Writing for the Charlotte Observer, Peter St. Onge notes how . . . very odd . . . it is that Catholic Bishop Peter Jugis of Charlotte discovered the primacy of charity only after students and parents at Charlotte Catholic High School took Sister Jane Dominic Laurel (and the diocese) to task for attacking their gay family members and friends:
There’s a lot bubbling under the surface here, including an underlying tension between traditional and progressive Catholics at the high school, the diocese, and in the larger church. But it’s rich that the Bishop has discovered charity now that he’s on the other side of scorn. Jugis wasn’t nearly such a peacemaker in the days after March 21, when those in the audience from single-parent households were denigrated by the school-sanctioned nun. He still seems untroubled that Sister Laurel suggested to the school’s families that if there were a homosexual in their home, he or she was likely the product of weak parenting.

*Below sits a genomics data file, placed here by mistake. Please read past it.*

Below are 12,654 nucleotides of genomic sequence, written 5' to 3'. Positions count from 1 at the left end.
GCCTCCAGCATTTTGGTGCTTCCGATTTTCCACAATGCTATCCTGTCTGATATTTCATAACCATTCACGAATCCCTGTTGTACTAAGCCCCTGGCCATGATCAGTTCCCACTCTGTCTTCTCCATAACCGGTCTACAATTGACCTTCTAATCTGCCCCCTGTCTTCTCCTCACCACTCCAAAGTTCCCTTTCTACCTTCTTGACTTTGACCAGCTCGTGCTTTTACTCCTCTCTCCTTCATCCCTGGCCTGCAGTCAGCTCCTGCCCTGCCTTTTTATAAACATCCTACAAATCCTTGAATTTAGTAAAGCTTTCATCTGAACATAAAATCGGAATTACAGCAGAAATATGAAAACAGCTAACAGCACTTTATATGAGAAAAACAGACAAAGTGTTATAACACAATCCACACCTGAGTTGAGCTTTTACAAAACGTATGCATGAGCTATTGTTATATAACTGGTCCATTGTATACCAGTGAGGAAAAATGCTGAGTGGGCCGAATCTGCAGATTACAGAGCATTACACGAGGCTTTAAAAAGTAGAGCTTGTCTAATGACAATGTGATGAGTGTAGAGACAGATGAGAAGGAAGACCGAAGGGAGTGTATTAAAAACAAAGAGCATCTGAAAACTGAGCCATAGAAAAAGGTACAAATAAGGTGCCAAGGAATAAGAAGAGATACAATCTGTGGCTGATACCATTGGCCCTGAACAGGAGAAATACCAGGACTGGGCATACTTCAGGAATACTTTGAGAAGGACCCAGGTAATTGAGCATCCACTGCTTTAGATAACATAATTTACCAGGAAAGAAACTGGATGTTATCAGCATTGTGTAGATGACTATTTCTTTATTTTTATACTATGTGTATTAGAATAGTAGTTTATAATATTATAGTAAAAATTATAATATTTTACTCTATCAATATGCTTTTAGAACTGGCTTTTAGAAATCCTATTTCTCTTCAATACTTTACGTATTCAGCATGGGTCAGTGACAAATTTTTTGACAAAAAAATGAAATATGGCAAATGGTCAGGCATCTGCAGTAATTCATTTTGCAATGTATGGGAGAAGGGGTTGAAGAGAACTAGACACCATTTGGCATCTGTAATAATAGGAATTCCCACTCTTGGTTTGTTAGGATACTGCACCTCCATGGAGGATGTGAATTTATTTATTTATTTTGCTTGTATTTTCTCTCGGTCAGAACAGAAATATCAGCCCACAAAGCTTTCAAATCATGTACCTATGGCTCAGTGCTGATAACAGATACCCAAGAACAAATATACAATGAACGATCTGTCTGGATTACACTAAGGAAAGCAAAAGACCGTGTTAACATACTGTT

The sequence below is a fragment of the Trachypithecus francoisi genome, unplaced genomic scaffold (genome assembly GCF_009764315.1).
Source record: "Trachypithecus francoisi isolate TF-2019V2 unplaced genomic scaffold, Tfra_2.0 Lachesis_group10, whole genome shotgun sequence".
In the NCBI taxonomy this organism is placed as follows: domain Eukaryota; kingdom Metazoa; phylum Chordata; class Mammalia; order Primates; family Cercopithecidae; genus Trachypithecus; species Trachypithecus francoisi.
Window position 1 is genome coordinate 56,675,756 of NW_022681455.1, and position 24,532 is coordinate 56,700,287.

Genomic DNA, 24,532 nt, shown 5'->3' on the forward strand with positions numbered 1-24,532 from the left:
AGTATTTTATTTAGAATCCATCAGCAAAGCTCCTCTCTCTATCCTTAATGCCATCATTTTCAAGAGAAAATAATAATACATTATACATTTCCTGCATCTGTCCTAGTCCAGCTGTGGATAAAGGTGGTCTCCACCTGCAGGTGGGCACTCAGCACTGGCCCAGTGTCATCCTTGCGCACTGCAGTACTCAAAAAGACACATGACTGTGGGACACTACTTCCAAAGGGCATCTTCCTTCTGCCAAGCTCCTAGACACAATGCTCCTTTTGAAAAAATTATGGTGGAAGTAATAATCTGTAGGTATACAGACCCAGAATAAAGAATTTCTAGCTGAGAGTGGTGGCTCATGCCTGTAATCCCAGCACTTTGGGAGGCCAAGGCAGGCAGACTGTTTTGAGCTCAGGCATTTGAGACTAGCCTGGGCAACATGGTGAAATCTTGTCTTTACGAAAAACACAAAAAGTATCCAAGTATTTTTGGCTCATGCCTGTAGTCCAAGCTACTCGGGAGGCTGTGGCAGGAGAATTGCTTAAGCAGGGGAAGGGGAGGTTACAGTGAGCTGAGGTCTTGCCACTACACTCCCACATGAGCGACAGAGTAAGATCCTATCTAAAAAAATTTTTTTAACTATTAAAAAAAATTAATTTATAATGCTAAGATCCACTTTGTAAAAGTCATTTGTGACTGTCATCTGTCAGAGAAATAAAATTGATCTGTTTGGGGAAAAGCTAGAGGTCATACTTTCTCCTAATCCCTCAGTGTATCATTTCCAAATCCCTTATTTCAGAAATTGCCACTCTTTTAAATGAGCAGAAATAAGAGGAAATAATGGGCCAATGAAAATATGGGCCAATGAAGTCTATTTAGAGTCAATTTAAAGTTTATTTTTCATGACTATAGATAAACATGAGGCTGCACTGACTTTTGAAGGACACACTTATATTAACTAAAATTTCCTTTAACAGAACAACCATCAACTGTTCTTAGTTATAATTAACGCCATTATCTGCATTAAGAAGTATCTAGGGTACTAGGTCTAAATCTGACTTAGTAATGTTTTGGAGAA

But to Jugis, charity and healing have long been selective notions, reserved for those with whom he agrees. Where was the charity when he announced in 2004 that he would bar politicians who supported abortion rights from receiving communion? Where was the healing when he publicly pushed for a punitive same-sex marriage amendment that discriminated against members of his community?
But now that the pitchforks are pointing his way, we should all calm down and come together.
And he's right. Peter St. Onge is right, that is.
The video is a recording of the traditional Christian hymn "Ubi Caritas et Amor" in the version composed by Jacques Berthier of the ecumenical monastic community Taizé.